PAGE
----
Do you remember that time when a high-school journalist (Joyce Hyser) went undercover as a boy at a rival school in an effort to win a newspaper internship? Spoiler alert: it worked! The campuses in this movie were Coronado and Scottsdale high schools. But there were two other attraction appeared in scenes worth mentioning: The prom scenes were shot at Big Surf Waterpark (closed for the 2020 season), and the unmistakable red rock buttes of Papago Park are easily identifiable in the movie’s cave scene. The intriguing formation these teen's explored is actually named Hole In The Rock, and its main chamber looks out over nearby lagoons, the adjacent Phoenix Zoo and the distant downtown skyline.

Papago Park: 625 N. Galvin Parkway, Phoenix


"Nightkill" (1980)

With "Charlie's Angels" still in full swing, Jaclyn Smith moonlighted as the wife of a corrupt businessman (Mike Connors) in this twisty thriller. Filmed at a mansion on Camelback Mountain, these scenes feature south-facing views, including peeks at Papago Park and downtown Phoenix. While much of the city has changed in the past 40 years, Camelback Mountain still remains the area’s most noticeable and identifiable landmark, as well as a popular hiking destination. Two difficult trails — Echo Canyon (1.2 miles out-and-back) and Cholla (1.5 miles out-and-back) — ascend 1,420 feet to a summit that resembles the hump of a camel's back. Each year, thousands of hikers make the trek for the impressive 360-degree views of the surrounding city.

Echo Canyon Trailhead: 4925 E. McDonald Drive, Phoenix

Cholla Trailhead: 6131 E. Cholla Lane, Paradise Valley


"A Star is Born" (1976)

It’s been a while since we’ve seen recording artists take the stage in-person. And we say the next best thing is watching concert-centered movies. Barbara Streisand and Kris Kristofferson were on location in Greater Phoenix for this film, in which the concert scenes showcase droves of fans at Sun Devil Stadium — the largest concert held in the state at the time. In the years since, Sun Devil Stadium has hosted U2 (1987), The Rolling Stones (1997) and even Kanye West and the Sunday Service Choir (2020). The film’s other concert scenes were shot inside ASU Gammage. This landmark opened in 1964 and has the designation of being the only public building designed by Frank Lloyd Wright in Arizona. Throughout the years, this auditorium has hosted a wide range of events — from author and civil rights activist Maya Angelou and such classical musicians as Yo Yo Ma to the 2004 presidential debate and the hit musical “Hamilton.” Editor's Note: Jerry Lewis' "The Nutty Professor" (1963) was also filmed on Arizona State University's Tempe campus.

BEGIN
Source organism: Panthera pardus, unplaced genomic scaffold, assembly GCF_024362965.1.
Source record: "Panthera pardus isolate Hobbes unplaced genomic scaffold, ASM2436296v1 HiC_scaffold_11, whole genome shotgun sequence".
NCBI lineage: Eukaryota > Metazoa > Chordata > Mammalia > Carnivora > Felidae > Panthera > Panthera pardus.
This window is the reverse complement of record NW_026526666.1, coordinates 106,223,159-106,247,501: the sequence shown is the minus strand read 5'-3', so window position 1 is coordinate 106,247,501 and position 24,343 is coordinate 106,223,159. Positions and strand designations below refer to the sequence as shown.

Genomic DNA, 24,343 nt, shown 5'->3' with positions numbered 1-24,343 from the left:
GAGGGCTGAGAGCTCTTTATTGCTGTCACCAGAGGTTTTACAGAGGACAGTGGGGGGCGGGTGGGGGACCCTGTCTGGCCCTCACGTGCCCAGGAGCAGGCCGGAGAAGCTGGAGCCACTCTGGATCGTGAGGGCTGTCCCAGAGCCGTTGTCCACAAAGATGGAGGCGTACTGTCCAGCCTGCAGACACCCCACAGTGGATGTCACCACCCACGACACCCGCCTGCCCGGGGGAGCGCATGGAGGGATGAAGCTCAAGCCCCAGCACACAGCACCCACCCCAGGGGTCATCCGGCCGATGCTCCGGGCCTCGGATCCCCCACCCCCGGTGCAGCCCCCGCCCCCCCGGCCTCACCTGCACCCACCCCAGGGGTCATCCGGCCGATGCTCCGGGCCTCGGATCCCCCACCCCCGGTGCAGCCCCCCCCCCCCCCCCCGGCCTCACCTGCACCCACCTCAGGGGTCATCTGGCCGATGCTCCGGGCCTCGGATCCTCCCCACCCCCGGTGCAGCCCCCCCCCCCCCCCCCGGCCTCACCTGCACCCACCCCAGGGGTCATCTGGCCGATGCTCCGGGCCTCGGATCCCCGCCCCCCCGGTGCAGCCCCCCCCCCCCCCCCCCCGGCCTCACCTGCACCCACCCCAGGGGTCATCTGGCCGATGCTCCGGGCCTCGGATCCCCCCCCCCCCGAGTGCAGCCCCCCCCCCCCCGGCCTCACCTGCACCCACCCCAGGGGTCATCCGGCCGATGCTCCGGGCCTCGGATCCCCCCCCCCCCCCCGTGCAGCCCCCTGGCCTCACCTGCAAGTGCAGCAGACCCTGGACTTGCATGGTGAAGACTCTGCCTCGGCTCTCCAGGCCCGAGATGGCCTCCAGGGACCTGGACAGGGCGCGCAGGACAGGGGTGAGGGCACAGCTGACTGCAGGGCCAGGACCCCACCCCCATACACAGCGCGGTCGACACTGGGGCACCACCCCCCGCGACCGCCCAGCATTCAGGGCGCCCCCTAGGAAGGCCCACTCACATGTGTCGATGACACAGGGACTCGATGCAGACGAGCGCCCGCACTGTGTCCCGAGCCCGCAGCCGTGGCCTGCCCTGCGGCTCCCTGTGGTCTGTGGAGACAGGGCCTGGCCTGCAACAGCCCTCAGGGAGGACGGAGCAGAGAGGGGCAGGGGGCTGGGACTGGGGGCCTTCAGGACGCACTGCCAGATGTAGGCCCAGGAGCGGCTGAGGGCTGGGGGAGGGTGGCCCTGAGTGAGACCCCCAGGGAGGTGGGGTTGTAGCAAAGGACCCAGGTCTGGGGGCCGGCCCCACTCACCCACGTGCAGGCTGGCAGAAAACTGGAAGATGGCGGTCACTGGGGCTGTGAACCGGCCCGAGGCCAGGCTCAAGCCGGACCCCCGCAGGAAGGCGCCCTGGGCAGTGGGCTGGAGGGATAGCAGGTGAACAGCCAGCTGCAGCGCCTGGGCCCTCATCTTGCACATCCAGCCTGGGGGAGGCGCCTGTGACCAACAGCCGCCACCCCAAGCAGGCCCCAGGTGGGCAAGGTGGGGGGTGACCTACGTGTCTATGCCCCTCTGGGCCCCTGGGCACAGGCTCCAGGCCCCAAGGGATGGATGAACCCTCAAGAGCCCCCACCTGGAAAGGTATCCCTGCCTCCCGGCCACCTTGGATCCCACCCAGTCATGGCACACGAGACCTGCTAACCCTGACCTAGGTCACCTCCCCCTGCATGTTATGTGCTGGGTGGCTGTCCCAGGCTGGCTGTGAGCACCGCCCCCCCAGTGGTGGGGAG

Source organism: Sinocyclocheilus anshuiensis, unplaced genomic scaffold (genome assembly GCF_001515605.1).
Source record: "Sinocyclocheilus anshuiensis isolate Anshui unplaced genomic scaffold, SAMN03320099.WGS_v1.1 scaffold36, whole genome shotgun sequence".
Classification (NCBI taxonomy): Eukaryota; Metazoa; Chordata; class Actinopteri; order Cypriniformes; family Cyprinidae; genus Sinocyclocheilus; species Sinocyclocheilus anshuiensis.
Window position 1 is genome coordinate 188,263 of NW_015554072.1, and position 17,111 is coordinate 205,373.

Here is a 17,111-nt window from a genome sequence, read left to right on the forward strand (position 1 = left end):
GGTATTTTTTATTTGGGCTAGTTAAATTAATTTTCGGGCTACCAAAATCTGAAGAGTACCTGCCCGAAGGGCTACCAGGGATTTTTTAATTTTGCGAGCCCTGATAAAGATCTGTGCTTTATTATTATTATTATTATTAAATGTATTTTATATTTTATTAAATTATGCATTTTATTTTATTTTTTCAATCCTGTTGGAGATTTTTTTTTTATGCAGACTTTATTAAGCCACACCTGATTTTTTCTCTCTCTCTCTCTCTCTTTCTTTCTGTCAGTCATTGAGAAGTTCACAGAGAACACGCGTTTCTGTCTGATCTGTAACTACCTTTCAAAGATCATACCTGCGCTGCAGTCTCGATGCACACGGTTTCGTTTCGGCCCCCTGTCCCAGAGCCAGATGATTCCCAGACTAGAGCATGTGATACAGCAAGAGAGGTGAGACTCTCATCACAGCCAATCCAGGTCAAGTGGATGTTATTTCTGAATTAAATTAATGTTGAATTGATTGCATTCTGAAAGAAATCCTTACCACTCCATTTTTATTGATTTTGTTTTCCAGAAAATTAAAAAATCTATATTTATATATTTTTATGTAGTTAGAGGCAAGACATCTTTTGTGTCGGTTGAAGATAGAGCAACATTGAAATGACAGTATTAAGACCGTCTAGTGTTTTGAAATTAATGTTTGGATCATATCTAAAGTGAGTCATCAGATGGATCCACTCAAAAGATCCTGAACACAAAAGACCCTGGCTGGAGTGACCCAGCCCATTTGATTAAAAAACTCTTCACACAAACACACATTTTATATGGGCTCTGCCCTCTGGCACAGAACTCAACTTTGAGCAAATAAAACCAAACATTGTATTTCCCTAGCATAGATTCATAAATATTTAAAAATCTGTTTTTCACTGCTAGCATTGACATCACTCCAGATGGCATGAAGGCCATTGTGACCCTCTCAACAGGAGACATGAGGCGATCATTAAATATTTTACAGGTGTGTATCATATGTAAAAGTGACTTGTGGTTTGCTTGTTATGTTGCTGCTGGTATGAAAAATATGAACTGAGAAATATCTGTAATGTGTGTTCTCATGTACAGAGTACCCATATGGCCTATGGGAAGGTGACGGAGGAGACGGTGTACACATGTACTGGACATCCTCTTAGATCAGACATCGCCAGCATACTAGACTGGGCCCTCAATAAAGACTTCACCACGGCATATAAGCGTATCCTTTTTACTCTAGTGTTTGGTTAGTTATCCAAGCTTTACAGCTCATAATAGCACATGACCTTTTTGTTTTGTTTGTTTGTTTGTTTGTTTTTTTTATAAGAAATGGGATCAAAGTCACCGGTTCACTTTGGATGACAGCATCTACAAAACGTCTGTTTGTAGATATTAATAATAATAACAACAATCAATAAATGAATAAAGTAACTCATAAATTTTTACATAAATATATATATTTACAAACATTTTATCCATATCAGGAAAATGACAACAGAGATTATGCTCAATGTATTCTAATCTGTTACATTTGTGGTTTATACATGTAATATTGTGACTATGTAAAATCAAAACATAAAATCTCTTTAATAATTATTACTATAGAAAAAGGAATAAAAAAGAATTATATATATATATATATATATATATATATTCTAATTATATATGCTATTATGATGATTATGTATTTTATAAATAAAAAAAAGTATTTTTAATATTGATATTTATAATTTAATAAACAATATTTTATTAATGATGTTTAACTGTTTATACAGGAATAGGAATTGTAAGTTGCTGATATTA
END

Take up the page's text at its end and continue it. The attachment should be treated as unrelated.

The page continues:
Sun Devil Stadium: 500 E. Veterans Way, Tempe

ASU Gammage: 1200 S. Forest Ave., Tempe


“Psycho” (1960)

In the opening shots of what would become one of Alfred Hitchcock’s best-known films, throwback views of downtown Phoenix are still recognizable today. The shot was intended to portray a fly’s eye view, buzzing over the city and into the window of the hotel, which was the Jefferson Hotel at the time (now the Barrister Building). “Friday, December The Eleventh” flashes across the screens and, to this day, it’s observed unofficially as Psycho Day in Phoenix.

While CityScape is the most prominent addition to the area, the historic Luhrs Building — which was completed in 1924 across the street in 1924 — has been well preserved and is now home to internationally recognized Bitter & Twisted Cocktail Parlour. (And, yes, we recommend stopping in for an award-winning beverage.)

Barrister Building: 101 S. Central Ave., Phoenix

Bitter & Twisted Cocktail Parlour: 11 W. Jefferson St., Phoenix


“Bus Stop” (1956)

A young and naive cowboy travels to Phoenix to participate in a rodeo, where he falls in love with a beautiful young lady. Sound familiar? While this could be the storyline of any number of films, this particular one is distinguished by the legendary Marilyn Monroe. Here, she portrays Cherie, an Arkansas girl who dreams of making it in Hollywood, but meets Beau Decker, a rodeo cowboy played by Don Murray. The rodeo takes place at the Arizona State Fairgrounds, which is still home to the fair each October, and Monroe is pictured watching attentively from the grandstands. And, as a loosely related bonus, the Hotel San Carlos in downtown Phoenix is home to a Marilyn Monroe suite at as well as a star commemorating the young actress on the walk of fame that surrounds the hotel.

Arizona State Fairgrounds: 1826 W. McDowell Road, Phoenix

Hotel San Carlos: 202 N. Central Ave., Phoenix